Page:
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Dennis Richards

'We're Going to the Moon:' Part 2 | innovation3 - 0 views

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    This morning President Obama gave what I would call his 'We're-Going-to-the-Moon' speech at the 146th Annual Meeting of National Academy of the Sciences. Earlier today I wrote a post, Once-in-a-Lifetime Opportunity for Our Children, on a comment by Secretary of Education Arnie Duncan about the need to challenge the Educational status quo. After listening to President Obama's speech, I realized it was a Part 2 to my earlier post so I retitled the post 'We're-Going-to-the-Moon:' Part 1 and titled this post Part 2. Please listen to the entire speech and read the full text, but here I quote the President's comments on STEM Education.
Anne Bubnic

Speech Wars: Follow the Candidates' Words - 0 views

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    Weclome to SpeechWars, a great way to see what the candidates are saying. Simply type in a word, click "Go", and SpeechWars shows you how often the candidates used the word in their speeches. You can also compare two words by using both text boxes.

    The United States Library of Congress has selected SpeechWars for inclusion in its official historic collections of Internet materials related to Election 2008. The United States Library of Congress preserves the Nation's cultural artifacts and provides enduring access to them. The Library's traditional functions, acquiring, cataloging, preserving and serving collection materials of historical importance to the Congress and to the American people to foster education and scholarship extend to digital materials, including Web sites. The Library will make this collection available to researchers. The Library's vision is to preserve these Web materials about Election 2008, and to permit researchers from across the world to access them.

Vicki Davis

Literature and Nonfiction: Common-Core Advocates Strike Back - Curriculum Matters - Education Week - 5 views

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    Nice article at edweek about the informational texts versus great works of literature debate and what Common Core will do to lit. The one important, practical issue that all parties to this discussion MUST recognize - the classroom time is FINITE. Teachers would love to cover EVERYTHING but it just isn't practical. So, if one thing is emphasized over another, it may push something out. Unintended consequences are happening as people "align" their curriculum to common core standards. As all of the pundits and advocates argue this, it would be telling to sit down with an actual aligned curriculum to SEE what happens where the standards meet the lesson plans and what is actually pushed out - until then - it is all, rhetoric. Give us practical application, we're teachers, after all. From the edweek article: "Until recently, the closest we'd come to a major speech on the nonfiction-versus-fiction question was a piece in the Huffington Post by the English/language arts standards' co-authors, David Coleman and Sue Pimentel, insisting that literature "is not being left by the wayside." The message to rally the troops must have gone out, however. Because since the Coleman/Pimentel piece appeared, the common core's defenders have stepped up to counterbalance the literature-pushout crowd. The Thomas B. Fordham Foundation's Kathleen Porter-Magee, for instance, posted a piece arguing that it's a misinterpretation of the standards to say that teachers will have to teach less literature. In a recent email blast, the Foundation for Excellence in Education-led by former Florida Gov. Jeb Bush, one of the common core's biggest backers-declaimed the "misinformation flying around" about what will happen to literature under the common standards. "Contrary to reports," it said, "classic literature will not be lost with the implementation of the new standards." A glance at the standards' own suggested text lists, it noted, "reveals that the common core recognizes the importance of b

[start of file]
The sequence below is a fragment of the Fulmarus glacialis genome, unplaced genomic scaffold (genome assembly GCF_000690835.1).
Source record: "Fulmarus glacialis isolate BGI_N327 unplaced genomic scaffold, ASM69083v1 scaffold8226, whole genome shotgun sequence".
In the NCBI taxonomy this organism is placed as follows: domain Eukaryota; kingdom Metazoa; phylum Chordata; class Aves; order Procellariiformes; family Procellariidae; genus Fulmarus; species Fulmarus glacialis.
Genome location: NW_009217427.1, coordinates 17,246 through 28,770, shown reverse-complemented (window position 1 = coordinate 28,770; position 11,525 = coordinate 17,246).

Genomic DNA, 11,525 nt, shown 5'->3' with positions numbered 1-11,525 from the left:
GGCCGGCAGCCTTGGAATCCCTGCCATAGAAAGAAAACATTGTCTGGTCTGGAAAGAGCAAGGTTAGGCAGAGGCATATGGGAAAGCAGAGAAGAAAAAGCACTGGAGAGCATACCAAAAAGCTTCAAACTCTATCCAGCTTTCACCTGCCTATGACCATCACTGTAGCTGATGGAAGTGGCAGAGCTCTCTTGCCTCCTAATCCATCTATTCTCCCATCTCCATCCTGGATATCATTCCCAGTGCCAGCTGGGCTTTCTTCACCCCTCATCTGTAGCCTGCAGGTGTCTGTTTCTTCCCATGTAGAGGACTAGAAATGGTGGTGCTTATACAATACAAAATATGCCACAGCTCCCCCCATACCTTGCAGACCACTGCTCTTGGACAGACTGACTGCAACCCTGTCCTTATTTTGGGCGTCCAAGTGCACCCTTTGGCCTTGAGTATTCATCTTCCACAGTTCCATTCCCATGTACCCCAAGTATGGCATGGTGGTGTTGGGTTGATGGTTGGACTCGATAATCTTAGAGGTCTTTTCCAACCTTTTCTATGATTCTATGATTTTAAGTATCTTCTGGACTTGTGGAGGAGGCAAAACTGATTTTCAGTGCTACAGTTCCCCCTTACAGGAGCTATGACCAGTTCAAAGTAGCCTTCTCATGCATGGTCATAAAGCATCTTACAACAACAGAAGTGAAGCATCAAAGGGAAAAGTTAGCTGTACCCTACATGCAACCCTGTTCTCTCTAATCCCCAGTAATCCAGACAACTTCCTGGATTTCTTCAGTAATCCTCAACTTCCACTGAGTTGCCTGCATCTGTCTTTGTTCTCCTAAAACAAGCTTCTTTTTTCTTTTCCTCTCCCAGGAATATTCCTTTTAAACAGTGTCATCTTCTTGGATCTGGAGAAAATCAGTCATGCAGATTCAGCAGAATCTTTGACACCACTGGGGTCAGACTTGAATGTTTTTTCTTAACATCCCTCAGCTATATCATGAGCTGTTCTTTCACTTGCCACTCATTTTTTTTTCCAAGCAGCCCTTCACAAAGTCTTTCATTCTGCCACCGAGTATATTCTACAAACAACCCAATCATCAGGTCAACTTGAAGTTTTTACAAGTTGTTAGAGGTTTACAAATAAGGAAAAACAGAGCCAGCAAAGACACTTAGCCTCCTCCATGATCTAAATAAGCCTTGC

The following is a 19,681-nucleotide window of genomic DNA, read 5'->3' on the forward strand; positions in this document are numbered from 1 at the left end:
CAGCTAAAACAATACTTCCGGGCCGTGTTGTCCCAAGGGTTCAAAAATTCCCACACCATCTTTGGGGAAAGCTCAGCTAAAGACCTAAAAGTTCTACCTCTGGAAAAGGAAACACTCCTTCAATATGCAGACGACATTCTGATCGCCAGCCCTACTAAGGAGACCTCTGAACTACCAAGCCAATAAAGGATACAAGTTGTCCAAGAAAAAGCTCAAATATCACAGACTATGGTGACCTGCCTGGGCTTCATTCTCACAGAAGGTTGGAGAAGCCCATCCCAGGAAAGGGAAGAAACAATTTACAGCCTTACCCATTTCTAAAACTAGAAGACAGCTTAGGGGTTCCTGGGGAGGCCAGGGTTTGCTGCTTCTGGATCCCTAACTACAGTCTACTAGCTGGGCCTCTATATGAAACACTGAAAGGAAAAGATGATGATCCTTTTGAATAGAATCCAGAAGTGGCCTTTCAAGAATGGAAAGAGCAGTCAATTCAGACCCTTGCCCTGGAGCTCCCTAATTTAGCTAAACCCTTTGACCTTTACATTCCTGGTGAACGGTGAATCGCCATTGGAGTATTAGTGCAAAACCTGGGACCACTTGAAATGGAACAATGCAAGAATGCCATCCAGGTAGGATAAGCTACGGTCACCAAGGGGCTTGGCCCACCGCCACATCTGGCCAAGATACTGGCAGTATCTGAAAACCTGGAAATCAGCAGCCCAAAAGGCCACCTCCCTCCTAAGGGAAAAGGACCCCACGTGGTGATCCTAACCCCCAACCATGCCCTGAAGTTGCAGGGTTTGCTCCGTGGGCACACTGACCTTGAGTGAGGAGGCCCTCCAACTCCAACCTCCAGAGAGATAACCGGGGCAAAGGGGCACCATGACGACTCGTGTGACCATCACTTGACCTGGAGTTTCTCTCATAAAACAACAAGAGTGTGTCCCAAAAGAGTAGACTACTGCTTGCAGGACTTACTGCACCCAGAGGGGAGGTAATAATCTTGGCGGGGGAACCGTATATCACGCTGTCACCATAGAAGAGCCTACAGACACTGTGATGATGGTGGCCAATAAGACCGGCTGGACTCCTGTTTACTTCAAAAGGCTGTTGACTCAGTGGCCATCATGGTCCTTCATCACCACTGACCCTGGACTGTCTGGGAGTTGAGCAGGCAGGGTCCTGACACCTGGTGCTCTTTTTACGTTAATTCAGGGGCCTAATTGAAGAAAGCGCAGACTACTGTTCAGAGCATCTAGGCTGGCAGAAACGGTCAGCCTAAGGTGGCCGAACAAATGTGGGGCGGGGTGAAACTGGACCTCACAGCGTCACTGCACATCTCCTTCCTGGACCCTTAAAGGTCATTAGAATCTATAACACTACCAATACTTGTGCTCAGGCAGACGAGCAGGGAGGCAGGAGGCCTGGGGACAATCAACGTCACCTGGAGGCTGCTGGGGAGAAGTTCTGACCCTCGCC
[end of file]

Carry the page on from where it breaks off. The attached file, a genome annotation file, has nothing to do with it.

Anne Bubnic

Read The Words - 0 views

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    ReadTheWords.com is a free, web based service that assists people with written material. We do this by using TTS Technology, or Text To Speech Technology. Users of our service can generate a clear sounding audio file from almost any written material. We generate a voice that reads the words out loud, that you request us to read.
Vicki Davis

A Dual Coding Theoretical Model of Reading - 5 views

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    I used this research in writing a grant for securing Amazon Kindle's and using their text to speech feature to help students with reading comprehension. Citation: Sadoski, M. & Paivio, A. (2004). A dual coding theoretical model of reading. In R. B. Ruddell & N. J. Unrau (Eds.), Theoretical models and processes of reading (5th ed.) (pp. 1329-1362). Newark, DE: International Reading Association.
Vicki Davis

Technology Review: Blogs: TR Editors' blog: Will the Nook Eat the Kindle's Lunch? - 4 views

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    Barnes and Noble's response to the Kindle: The Nook. It uses the Android operating system (Google's mobile OS) and can install 3rd party Android Apps. It also has an MP3 player but does not have built in text to speech (so no UDL here) - If you use the free wifi at Barnes and Noble you can read any ebook for free - otherwise it is something that you need to buy.
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